The deepest position in fantasy football, wide receiver often conduces the toughest lineup conundrums for fantasy owners.
It's a lot tougher to sit a slumping running back when Daniel Thomas and Shonn Greene are your best alternatives, and you're not benching Aaron Rodgers or Drew Brees if the Monstars (from the movie Space Jam) shift their attention to football.
Wide receiver, on the other hand, is tricky. Chances are you employ a more-than-serviceable option on your bench, and that's not counting the stream of interesting options on the waiver wire.
Some guys fall between the cracks, while others will punish owners for taking too much stock into one performance. Here's what fantasy managers should do with these wideouts.
Eric Decker (at New York Giants)
Some of Decker's owners woke up two Friday mornings ago, caught a glimpse of a ticker with the Denver Broncos score and found out that Peyton Manning threw seven touchdown passes.
After giddily checking the box score, filling his or her head with lofty possibilities for how many of those scores went Eric Decker's way, frustration mountain after seeing his stat line: two catches for 32 yards.
Manning accrued 462 yards, and only 32 went Decker's way? Yikes.
We could go the route of Manning involving Decker more to avoid hurting his feelings, but the 2012 breakout star had his chances. Decker received seven targets, including an end-zone look he could not corral, so don't panic and think he'll forever be the odd man out with Wes Welker's arrival.
Decker had a bad game, but his fantasy owners can take solace in knowing that he was not shunned from Denver's offense, which should beget prolific enough for everyone involved to thrive.
Benching Decker this week will only compound the pain caused by starting him last week when he produces points from your bench.
Jerome Simpson (at Chicago Bears)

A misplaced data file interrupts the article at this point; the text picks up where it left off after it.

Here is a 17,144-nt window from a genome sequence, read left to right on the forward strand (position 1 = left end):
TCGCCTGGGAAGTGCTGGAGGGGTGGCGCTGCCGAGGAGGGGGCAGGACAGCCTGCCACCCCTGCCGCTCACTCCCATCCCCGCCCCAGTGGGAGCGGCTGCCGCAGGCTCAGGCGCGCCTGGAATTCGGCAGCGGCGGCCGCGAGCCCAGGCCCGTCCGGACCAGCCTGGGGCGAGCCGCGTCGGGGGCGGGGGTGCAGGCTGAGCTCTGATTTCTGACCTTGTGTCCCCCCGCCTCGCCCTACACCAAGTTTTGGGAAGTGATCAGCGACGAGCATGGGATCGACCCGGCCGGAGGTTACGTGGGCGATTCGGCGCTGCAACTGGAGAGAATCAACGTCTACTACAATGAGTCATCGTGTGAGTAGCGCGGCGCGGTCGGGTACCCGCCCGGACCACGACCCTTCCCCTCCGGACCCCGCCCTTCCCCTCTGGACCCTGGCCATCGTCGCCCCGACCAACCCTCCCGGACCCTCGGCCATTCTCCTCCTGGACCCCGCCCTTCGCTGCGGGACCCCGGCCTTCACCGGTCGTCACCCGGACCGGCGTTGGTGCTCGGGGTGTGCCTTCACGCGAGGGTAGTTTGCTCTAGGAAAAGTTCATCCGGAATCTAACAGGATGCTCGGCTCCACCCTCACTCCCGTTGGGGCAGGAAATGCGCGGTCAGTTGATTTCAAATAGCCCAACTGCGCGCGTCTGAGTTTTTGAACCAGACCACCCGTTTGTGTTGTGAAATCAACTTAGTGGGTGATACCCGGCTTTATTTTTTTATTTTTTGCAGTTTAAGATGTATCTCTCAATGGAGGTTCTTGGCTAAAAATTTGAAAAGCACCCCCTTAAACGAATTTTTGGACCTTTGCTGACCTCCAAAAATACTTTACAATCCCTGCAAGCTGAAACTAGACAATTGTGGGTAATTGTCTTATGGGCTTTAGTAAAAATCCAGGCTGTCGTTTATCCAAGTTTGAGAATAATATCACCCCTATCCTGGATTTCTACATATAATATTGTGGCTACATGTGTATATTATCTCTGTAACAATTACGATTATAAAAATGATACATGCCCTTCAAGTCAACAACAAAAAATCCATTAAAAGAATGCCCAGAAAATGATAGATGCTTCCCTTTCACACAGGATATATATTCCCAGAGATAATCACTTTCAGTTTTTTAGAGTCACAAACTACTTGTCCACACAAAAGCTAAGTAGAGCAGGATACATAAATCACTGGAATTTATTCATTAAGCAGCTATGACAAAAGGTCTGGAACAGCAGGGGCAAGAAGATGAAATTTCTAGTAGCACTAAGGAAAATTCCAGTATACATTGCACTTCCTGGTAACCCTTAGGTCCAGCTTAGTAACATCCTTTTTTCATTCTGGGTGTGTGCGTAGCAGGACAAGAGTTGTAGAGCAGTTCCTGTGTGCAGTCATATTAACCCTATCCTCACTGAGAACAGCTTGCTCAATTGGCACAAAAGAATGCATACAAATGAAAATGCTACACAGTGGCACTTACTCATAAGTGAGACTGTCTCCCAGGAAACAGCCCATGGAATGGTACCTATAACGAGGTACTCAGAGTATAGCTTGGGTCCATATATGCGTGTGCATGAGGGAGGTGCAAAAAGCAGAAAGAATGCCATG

The only thing better than catching seven passes for 140 yards is catching seven passes for 140 yards during Week 1.
That sterling outing garnered major attention for Jerome Simpson, a virtual nonfactor who worked his way onto several squads. Let's not carried away after one game though.
Last season, Simpson managed just 26 catches for 274 yards in 12 games, with his best performance (four catches, 50 yards) coming during the opening week. There's no past precedent to believe last week was more than an outlier.
Against the Chicago Bears is not the right time to test that theory. A.J. Green put up explosive numbers, but Simpson is no A.J. Green. Adrian Peterson and Blair Walsh are the only Minnesota Vikings worth starting this week.
Lance Moore (at Tampa Bay Buccaneers)
Poor Lance Moore never gets noticed.
Nobody drafted Moore with joy. Instead, they looked at the pool of remaining players and realized that only one 1,000-yard wideout remained.
Moore does not own real estate in most owners' starting lineups, but he occasionally vacations there when the time is right. This is the right week to use him.
Tampa Bay surrendered a league-high 4,758 passing yards last season, and the exchange rate on 256 passing yards to Geno Smith comes out to 450 against Drew Brees.
The Buccaneers added a major reinforcement in Darrelle Revis, but that's Marques Colston's problem. As the team's third option, Moore should spend very little time, if any at all, on Revis Island.
While the veteran receiver will often get lost in New Orleans' deep shuffle, playing with Brees often generates mega outings. Expect one this Sunday from Moore.
Here's a quick outlook on some other notable wide receivers:
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